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Ricasoli Brolio Chianti Classico 2006

Sangiovese from Chianti, Tuscany, Italy
  • WS90
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Winemaker Notes

Typical, perfect expression of the Brolio terroir with its mineral nuance and intensity. Recalls mature fruits like black cherries and blackberries on the nose, with hints of chocolate. Full, round and structured on the palate, with toasty hints and sweet tannins. Lingering and very pleasant finish.

Critical Acclaim

WS 90
Wine Spectator

Dark-colored, with a meat, berry and dark chocolate undertone. Full-bodied, with a silky texture and lots of fruit. Long and rich. Almost decadent. Drink now through 2012.

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Ricasoli

Ricasoli

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Ricasoli, , Italy
Ricasoli
The House of Ricasoli has had an indelible impact on the history and quality of Chianti. According to Burton Anderson, "it is the world's oldest winery," having produced wines since 1141. Not only did an early Baron help create the appellation system, but in 1874, Baron Bettino Ricasoli (The "Iron Baron") developed the Sangiovese-based formula that came to be known as the official blend for Chianti.

After a few years of foreign ownership in the 60s and 70s, the Ricasoli winery is back in Italian hands -in fact, Francesco Ricasoli, the 32nd Baron of the original family, gained control in 1993. He has replanted several vineyards with improved clones, has improved the vinification technology, and has invested in new cooperage.

Barone Ricasoli is a commercial group that owns several estates throughout Tuscany. At its winery, it vinifies its own and other estates' wines, including those of Castello di Brolio. The Ricasoli family continues to show its commitment to quality and innovation. It was a leader of the Super Tuscan movement, with the production of its award-winning Casalferro. It produces a full range of Tuscan wines, ranging from Chianti Classico Riserva DOCG to the newest addition to the line, Formulae, a 100% Sangiovese aged in American oak casks.

One of the most iconic regions of Italy for wine, scenery, and history, Tuscany is the world’s most important outpost for the Sangiovese grape. Ranging in style from fruity and simply to complex and age-worthy, as well as in price from budget-friendly to ultra-premium, Sangiovese makes up a significant percentage of plantings here, with the white Trebbiano Toscano trailing far behind. Within Tuscany, many esteemed wines are produced in their respective sub-zones, including Chianti, Brunello di Montalcino, Bolgheri, and Vino Nobile di Montepulciano. The climate is Mediterranean and the topography consists mostly of picturesque rolling hills, with the hillside locations hosting the best vines, as Sangiovese ripens most efficiently with maximum exposure to sunlight.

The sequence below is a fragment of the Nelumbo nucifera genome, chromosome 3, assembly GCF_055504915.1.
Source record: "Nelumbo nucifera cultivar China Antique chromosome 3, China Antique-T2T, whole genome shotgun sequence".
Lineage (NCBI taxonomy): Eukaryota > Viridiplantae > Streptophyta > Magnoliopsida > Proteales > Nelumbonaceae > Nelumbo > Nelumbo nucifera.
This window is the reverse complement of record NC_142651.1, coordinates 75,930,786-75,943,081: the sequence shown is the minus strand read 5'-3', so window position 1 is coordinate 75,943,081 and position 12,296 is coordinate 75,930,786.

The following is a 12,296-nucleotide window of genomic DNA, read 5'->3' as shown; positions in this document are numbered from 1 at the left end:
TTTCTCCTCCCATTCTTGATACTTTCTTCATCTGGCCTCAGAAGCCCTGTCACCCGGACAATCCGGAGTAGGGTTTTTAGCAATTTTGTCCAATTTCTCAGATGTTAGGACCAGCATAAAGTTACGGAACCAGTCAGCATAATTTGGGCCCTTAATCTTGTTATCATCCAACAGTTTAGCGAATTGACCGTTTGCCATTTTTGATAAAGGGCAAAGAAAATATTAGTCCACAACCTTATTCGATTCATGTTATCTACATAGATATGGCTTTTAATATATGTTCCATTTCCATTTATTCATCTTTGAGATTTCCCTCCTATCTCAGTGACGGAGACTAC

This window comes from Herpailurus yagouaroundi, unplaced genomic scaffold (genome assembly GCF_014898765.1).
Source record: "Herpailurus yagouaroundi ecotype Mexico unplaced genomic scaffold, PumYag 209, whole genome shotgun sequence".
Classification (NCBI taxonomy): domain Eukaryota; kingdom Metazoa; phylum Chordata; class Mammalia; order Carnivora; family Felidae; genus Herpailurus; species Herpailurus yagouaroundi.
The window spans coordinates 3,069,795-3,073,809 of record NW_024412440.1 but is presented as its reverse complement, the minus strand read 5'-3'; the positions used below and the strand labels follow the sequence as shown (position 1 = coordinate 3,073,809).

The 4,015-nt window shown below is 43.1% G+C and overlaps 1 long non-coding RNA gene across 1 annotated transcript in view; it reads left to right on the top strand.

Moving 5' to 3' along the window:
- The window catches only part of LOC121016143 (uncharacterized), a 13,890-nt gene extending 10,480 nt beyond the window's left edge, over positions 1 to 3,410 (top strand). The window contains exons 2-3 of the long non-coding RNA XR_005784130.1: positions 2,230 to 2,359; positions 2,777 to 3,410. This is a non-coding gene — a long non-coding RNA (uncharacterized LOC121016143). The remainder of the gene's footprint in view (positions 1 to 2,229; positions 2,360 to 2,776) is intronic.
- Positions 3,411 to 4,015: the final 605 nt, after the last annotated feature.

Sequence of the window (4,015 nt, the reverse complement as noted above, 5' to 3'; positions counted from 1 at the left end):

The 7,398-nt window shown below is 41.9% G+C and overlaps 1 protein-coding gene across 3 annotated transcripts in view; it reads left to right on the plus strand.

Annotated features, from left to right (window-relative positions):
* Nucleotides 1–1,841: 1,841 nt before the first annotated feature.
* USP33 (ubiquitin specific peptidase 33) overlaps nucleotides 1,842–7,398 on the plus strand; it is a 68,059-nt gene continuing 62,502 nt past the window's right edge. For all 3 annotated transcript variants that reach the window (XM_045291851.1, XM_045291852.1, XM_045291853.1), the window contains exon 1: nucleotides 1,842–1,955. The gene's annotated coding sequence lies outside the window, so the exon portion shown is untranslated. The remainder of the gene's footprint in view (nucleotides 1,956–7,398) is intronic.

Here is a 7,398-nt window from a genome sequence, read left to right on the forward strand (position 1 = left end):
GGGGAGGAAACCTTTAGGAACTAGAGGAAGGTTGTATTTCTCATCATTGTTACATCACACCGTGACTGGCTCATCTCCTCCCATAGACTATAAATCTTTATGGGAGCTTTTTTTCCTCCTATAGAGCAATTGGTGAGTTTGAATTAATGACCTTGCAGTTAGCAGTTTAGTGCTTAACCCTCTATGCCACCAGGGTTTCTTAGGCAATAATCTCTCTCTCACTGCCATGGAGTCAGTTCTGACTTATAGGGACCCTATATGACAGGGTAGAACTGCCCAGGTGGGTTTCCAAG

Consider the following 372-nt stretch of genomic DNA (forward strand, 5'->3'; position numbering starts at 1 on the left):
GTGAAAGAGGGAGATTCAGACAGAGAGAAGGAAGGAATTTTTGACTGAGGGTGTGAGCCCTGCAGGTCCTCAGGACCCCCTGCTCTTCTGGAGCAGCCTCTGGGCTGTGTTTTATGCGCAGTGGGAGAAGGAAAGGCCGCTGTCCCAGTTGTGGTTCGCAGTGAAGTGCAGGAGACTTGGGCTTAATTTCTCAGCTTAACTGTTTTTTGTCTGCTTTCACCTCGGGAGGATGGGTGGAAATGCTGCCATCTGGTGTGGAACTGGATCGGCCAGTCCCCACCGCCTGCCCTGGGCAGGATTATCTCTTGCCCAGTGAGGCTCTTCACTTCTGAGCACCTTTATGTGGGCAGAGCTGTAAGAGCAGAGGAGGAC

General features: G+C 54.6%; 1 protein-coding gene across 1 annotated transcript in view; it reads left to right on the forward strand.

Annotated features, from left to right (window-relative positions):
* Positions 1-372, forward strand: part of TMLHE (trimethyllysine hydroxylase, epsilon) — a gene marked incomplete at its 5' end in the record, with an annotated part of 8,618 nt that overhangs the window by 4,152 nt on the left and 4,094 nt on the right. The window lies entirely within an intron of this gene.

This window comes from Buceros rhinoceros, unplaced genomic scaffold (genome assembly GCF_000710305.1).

Sangiovese at its simplest, often carrying a regional designation of Chianti or just Italy, produces straightforward pizza-friendly wines with bright red fruit and not much more, but at its best it shows remarkable complexity. In top-quality Sangiovese-based wines, expressive notes of sour cherry, balsamic vinegar, dried herbs, leather, fresh earth, dried flowers, anise, tobacco smoke, and cured meat fill the glass. Brunello in particular is sensitive to vintage variation, performing best in years that are not too hot and not too cold. A more recent phenomenon as of the 1970s is the “Super Tuscan”—a wine made from international grape varieties like Cabernet Sauvignon, Merlot, Cabernet Franc, or Syrah, often grown in Tuscany’s Bolgheri region, with or without Sangiovese. These tend to be big, bold, and modern in style, often with noticeable new oak, and sold at super-premium prices.

Bordeaux Blends

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One of the world’s most classic and popular styles of red wine, Bordeaux-inspired blends have spread from their homeland in France to nearly every corner of the New World, especially in California, Washington, and Australia. Typically based on either Cabernet Sauvignon or Merlot and supported by Cabernet Franc, Malbec, and/or Petit Verdot, these are sometimes referred to in the US as “Meritage” blends. In Bordeaux itself, Cabernet Sauvignon dominates in wines from the Left Bank of the Gironde river, while the Right Bank focuses on Merlot. Often, blends from outside the region are classified as being inspired by one or the other.

In the Glass

Cabernet-based, Left-Bank-styled wines are typically more tannic and structured, while Merlot-based wines modeled after the Right Bank are softer and suppler. Cabernet Franc can add herbal notes, while Malbec and Petit Verdot contribute color and structure. Wines from Bordeaux can be bold and fruit-forward or restrained and earthy, while New World facsimiles tend to emulate the former style. In general, Bordeaux red blends can have aromas and flavors of black currant, cedar, plum, graphite, and violet, with more red fruit flavors when Merlot makes up a high proportion of the blend.

Perfect Pairings

Since Bordeaux red blends are often quite structured and tannic, they pair best with hearty, flavorful, and fatty meat dishes. Any type of steak makes for a classic pairing. Equally welcome with these wines would be beef brisket, pot roast, braised lamb, or smoked duck.

Sommelier Secret

While the region of Bordeaux is limited to a select few approved grape varieties, the New World is free to experiment. Bordeaux blends in California may include Syrah, Petite Sirah, Zinfandel, or virtually any other grape deemed worthy by the winemaker. In Australia, Shiraz is a common component.

CAR541060_2006 Item# 104806

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